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An employer lays me off instead of paying me my due commissions. Do I have a case to sue for due commissions?

Boston, MA |

The pay structure is a bi-monthly draw along with quarterly commissions (gross quarterly commission -quarterly draw already paid= net quarterly commission).
Commissions are 22.5% of the gross margins and split between salesman based one a common MOPP (50% split for upfront design work and 50% split for selling to contractor). The company has gone through great pains to call this an incentive rather than a commission.
I was unable to return to my desk to grab records of the MOPP or process documents detailing project numbers and commission splits.
I am told that I was not an employee for the completion of the sales cycle and not eligible for payment (sales cycle can take up to 12-24 months from design to shipment to payment). Their definition of sales cycle seems bias.

Attorney Answers 5

Posted

Whether you are entitled to collect unpaid commissions depends on a number of factors, but most particularly, on the wording of the commission plan or commission agreement, and what it says about when commissions become due and payable. I would suggest having a lawyer review the commission plan and the facts surrounding your termination.

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5 lawyers agree

Posted

Your plan about the commissions will govern, so hire an attorney and have that read and studied to set a course of action for you

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Posted

You should consult with an employment attorney in your area. Unpaid wages, including commissions, are taken very seriously in Massachusetts. Employers who violate wage laws can be required to pay triple the damages plus attorney fees.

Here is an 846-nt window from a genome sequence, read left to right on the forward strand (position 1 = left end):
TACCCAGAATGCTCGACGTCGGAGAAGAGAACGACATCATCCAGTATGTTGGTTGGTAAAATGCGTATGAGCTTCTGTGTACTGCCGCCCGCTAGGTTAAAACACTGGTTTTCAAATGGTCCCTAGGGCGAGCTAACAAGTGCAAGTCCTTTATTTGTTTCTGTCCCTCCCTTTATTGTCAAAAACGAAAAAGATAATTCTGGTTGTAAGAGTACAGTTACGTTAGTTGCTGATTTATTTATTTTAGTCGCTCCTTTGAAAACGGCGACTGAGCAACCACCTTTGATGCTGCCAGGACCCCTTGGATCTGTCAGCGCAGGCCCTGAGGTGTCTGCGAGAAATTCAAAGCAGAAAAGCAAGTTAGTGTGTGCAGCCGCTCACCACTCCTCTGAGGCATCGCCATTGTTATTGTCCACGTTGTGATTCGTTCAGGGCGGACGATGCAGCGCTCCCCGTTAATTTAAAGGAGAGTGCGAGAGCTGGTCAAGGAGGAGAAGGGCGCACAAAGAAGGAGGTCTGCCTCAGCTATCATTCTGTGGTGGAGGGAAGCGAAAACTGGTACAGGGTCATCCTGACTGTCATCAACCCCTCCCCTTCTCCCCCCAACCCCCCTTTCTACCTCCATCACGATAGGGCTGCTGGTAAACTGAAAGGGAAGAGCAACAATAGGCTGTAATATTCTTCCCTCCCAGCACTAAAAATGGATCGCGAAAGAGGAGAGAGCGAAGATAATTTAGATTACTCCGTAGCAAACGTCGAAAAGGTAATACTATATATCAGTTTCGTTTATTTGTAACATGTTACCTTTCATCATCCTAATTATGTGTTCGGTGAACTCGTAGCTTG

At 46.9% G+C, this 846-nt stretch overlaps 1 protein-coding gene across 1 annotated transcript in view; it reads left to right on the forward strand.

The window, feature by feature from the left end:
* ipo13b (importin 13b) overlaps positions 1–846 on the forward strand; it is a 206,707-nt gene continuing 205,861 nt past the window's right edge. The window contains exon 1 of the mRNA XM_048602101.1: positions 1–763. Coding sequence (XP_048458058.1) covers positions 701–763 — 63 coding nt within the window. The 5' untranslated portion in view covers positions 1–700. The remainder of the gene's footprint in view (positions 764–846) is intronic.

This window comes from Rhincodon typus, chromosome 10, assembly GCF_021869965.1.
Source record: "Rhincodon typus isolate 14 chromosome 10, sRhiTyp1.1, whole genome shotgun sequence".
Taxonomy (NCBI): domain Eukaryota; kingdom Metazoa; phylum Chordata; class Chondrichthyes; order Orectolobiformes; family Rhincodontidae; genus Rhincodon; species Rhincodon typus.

Whether or not your employer owes you future commission payments is depended upon the terms of your commission structure. An attorney can review that and let you know what your options are.

You can search for an attorney on Avvo or contact the Massachusetts Employment Lawyers Association for a referral.

Good luck.

This answer is provided for guidance only. DO NOT rely on it as legal advice. We DO NOT have an attorney-client relationship. You should contact an attorney in your area for a one-on-one consultation before pursuing any action or making any decisions.

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3 lawyers agree

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I agree with Attorney Miller on this question. It really depends on the language of the agreement. You should speak with an attorney because you may be entitled to increased damages and your attorney fees if, in fact, you are owed the money. An attorney could advise you on the strength of any potential claim.

Please note: any comments made on this website relate to general trends in law and are not to be understood as legal advice establishing a lawyer-client relationship. Please consult an attorney admitted in your jurisdiction before making any legal decisions. I am a licensed attorney only in the Commonwealth of Massachusetts and in United States District Court for the District of Vermont. For more information about the New England Law Group, P.C. Please contact 401-316-0007 or www.lawgroupne.com

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In addition to a possible claim based on the commission agreement, you may also have a claim if you can show that the employer terminated you to prevent you from getting compensation that you already earned. In legal terms, this is a violation of the "covenant of good faith and fair dealing." Something else you should discuss with an attorney.

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